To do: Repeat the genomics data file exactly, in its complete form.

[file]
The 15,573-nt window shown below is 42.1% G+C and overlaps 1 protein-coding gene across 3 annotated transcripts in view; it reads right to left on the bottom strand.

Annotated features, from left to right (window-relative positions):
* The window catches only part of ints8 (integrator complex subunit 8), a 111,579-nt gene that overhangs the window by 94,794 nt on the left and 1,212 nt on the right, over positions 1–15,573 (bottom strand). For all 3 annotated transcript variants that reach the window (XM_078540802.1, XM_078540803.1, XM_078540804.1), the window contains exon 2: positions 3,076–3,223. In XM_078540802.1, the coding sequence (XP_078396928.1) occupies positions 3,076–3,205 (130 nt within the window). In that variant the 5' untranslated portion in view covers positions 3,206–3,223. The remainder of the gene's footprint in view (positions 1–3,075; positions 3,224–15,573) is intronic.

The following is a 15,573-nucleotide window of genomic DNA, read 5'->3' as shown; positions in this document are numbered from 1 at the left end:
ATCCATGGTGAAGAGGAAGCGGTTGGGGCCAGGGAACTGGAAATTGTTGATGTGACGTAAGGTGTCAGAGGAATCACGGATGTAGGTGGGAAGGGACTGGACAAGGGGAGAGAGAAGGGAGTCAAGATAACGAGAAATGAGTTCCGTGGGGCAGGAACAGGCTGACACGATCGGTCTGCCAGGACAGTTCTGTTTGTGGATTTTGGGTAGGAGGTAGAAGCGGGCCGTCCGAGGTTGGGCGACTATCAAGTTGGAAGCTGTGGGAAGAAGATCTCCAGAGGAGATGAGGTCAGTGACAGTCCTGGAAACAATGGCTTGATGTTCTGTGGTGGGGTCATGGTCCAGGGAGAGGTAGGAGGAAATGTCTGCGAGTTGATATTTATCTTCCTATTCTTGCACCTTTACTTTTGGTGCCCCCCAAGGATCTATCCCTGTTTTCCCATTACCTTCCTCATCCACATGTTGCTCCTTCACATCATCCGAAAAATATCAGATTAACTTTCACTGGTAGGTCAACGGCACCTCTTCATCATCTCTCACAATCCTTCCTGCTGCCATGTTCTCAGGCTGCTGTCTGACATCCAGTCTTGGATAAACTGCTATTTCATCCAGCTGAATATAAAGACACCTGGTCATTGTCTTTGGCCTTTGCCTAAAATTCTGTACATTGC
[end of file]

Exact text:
The 15,573-nt window shown below is 42.1% G+C and overlaps 1 protein-coding gene across 3 annotated transcripts in view; it reads right to left on the bottom strand.

Annotated features, from left to right (window-relative positions):
* The window catches only part of ints8 (integrator complex subunit 8), a 111,579-nt gene that overhangs the window by 94,794 nt on the left and 1,212 nt on the right, over positions 1–15,573 (bottom strand). For all 3 annotated transcript variants that reach the window (XM_078540802.1, XM_078540803.1, XM_078540804.1), the window contains exon 2: positions 3,076–3,223. In XM_078540802.1, the coding sequence (XP_078396928.1) occupies positions 3,076–3,205 (130 nt within the window). In that variant the 5' untranslated portion in view covers positions 3,206–3,223. The remainder of the gene's footprint in view (positions 1–3,075; positions 3,224–15,573) is intronic.

The following is a 15,573-nucleotide window of genomic DNA, read 5'->3' as shown; positions in this document are numbered from 1 at the left end:
ATCCATGGTGAAGAGGAAGCGGTTGGGGCCAGGGAACTGGAAATTGTTGATGTGACGTAAGGTGTCAGAGGAATCACGGATGTAGGTGGGAAGGGACTGGACAAGGGGAGAGAGAAGGGAGTCAAGATAACGAGAAATGAGTTCCGTGGGGCAGGAACAGGCTGACACGATCGGTCTGCCAGGACAGTTCTGTTTGTGGATTTTGGGTAGGAGGTAGAAGCGGGCCGTCCGAGGTTGGGCGACTATCAAGTTGGAAGCTGTGGGAAGAAGATCTCCAGAGGAGATGAGGTCAGTGACAGTCCTGGAAACAATGGCTTGATGTTCTGTGGTGGGGTCATGGTCCAGGGAGAGGTAGGAGGAAATGTCTGCGAGTTGATATTTATCTTCCTATTCTTGCACCTTTACTTTTGGTGCCCCCCAAGGATCTATCCCTGTTTTCCCATTACCTTCCTCATCCACATGTTGCTCCTTCACATCATCCGAAAAATATCAGATTAACTTTCACTGGTAGGTCAACGGCACCTCTTCATCATCTCTCACAATCCTTCCTGCTGCCATGTTCTCAGGCTGCTGTCTGACATCCAGTCTTGGATAAACTGCTATTTCATCCAGCTGAATATAAAGACACCTGGTCATTGTCTTTGGCCTTTGCCTAAAATTCTGTACATTGC